Page 6

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Title Power of "negative" thinking, The: the grotesque in the modern world
Subject Grotesque
Description The 45th Annual Frederick William Reynolds Lecture.
Creator Helbling, Robert E.
Publisher Frederick William Reynolds Association
Date 1982-11-30
Date Digital 2008-05-29
Type Text
Format image/jpeg
Digitization Specifications Original scanned on Epson Expression 10000XL flatbed scanner and saved as 400 ppi uncompressed tiff. Display images generated in PhotoshopCS and uploaded into CONTENTdm Aquisition Station.
Resource Identifier,768
Source BH301.G74 H44 1982
Language eng
Relation Digital reproduction of "The Power of "negative" thinking," J. Willard Marriott Library Special Collections
Rights Digital Image Copyright University of Utah
Metadata Cataloger Seungkeol Choe; Ken Rockwell
ARK ark:/87278/s6ks6pjf
Setname uu_fwrl
Date Created 2008-07-29
Date Modified 2008-08-04
ID 320034
Reference URL

Page Metadata

Title Page 6
Description 6 ROBERT E. HELBLING and moral diffidence. We might object that there is a fair amount of grotesque stuff in the literature of the Enlightenment, that happy interlude between the stake and the guillotine, in Voltaire's Candide, for instance, or in Swift's Tale of the Tub. But in these works the grotesqueries clearly serve the aims of a pointed social satire, maybe because their authors could still have a modicum of confidence in the ultimate triumph of human reason. Reverting to our German Romantics, they were past masters in dredging up some pretty scary nightmare figures. But they did not do this to provide their readers with a cheap thrill. The general ambiance into which German Romanticism was born is permeated by a philosophy that postulated the presence of a free and absolute spirit behind the humdrum world of mere empirical understanding. Some Romantics such as Novalis went the mystic way and tried to find the identity of the self with that transcendental spirit through an inward journey of the soul (somewhat comparable to latter-day transcendentalists). Others immersed themselves in the fantasy world of the fairy and folk tale. (Parenthetically the fantastic is not identical with the grotesque. Alice's Adventures in Wonderland or Tolkien's hobbit world are not grotesque, through at times they may flirt with it, for the fantastic creates a world governed by its own esoteric laws rather than showing a disquieting estrangement of our world from itself.) Still other Romantics - and these are of topical interest to us - foremost among them E.T.A. Hoffmann, went the grotesque way. In their urge to find access to the "spiritual" realm hidden behind a rational facade, they created a dichotomous world where oneiric creatures, both frightening and comical, ugly and poetic, took possession of the soul or popped in and out of the protagonists' lives, blurring thereby the dividing line between dream and reality. Some episodes in The Elixirs of the Devil read like the literary equivalent of Bosch's or the Brueghel's infernal visions: I wanted to pray, when I became aware of a bewildering whispering and rustling. Persons whom I knew to be gentle were distorted into the wildest caricatures. Heads moved along on crickets' legs attached to their ears and sneered at me. Strange fowl - ravens with human faces - whirled in the air. I recognized the concertmaster from B, with his sister, who danced madly to the tune of a waltz which her brother played on his chest, which served as a violin. Belcampo, with an ugly lizard's face and mounted on a ghastly winged worm, violently approached me and wanted to comb my beard with a red-hot iron comb . . .5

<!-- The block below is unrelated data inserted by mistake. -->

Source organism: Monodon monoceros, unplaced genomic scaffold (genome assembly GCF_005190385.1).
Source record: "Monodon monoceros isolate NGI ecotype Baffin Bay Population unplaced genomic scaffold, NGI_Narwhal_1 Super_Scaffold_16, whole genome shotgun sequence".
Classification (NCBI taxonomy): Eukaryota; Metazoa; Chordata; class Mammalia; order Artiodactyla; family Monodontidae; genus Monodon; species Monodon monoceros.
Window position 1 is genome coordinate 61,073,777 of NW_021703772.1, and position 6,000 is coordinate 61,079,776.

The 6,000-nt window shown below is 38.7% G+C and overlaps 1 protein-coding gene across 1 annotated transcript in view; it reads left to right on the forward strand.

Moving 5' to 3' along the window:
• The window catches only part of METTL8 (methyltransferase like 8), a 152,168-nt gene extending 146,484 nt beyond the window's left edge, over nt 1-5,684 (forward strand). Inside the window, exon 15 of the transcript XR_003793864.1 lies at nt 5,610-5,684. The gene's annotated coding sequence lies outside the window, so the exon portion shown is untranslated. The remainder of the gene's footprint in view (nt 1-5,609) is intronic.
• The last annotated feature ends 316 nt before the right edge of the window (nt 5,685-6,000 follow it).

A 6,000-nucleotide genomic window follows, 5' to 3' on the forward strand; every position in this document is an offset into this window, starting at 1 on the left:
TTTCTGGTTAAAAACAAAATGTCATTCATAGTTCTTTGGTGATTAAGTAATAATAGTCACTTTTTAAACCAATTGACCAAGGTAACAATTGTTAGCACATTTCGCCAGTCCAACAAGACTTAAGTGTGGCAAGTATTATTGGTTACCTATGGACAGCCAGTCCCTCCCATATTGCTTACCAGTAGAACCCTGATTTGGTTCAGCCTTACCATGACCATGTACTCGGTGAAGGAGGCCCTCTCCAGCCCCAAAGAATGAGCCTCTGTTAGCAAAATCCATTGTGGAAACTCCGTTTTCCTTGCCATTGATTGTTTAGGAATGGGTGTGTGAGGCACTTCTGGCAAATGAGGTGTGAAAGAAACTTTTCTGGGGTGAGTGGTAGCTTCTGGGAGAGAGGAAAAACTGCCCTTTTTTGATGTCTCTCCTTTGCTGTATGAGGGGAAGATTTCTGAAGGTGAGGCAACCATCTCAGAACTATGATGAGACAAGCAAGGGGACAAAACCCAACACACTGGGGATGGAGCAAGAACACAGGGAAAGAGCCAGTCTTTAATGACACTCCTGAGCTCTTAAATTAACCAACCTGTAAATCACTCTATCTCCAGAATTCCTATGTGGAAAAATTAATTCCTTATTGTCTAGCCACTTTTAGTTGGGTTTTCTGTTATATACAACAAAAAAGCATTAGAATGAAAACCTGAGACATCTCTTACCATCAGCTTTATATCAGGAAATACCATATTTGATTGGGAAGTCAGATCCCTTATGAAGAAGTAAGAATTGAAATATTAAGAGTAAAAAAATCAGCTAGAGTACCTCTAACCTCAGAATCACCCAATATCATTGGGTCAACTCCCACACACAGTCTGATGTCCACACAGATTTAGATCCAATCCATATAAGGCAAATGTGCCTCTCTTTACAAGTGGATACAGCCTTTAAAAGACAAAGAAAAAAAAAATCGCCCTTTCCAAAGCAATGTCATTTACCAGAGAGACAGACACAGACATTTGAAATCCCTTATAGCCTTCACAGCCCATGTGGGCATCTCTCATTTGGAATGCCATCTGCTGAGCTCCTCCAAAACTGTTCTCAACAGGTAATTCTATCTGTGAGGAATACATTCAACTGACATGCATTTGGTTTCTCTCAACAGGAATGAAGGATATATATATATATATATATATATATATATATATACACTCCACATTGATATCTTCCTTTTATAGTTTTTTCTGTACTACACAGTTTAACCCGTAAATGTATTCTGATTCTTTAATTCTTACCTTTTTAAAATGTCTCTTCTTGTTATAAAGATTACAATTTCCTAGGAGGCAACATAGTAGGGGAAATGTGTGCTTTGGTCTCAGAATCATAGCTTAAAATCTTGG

Format image/jpeg
Identifier 009-RNLT- helblingR_ Page 6.jpg
Source Original Manuscript: The power of "negative" thinking : the grotesque in the modern world by Robert E. Helbling.
Setname uu_fwrl
Date Created 2008-07-29
Date Modified 2008-07-29
ID 320011
Reference URL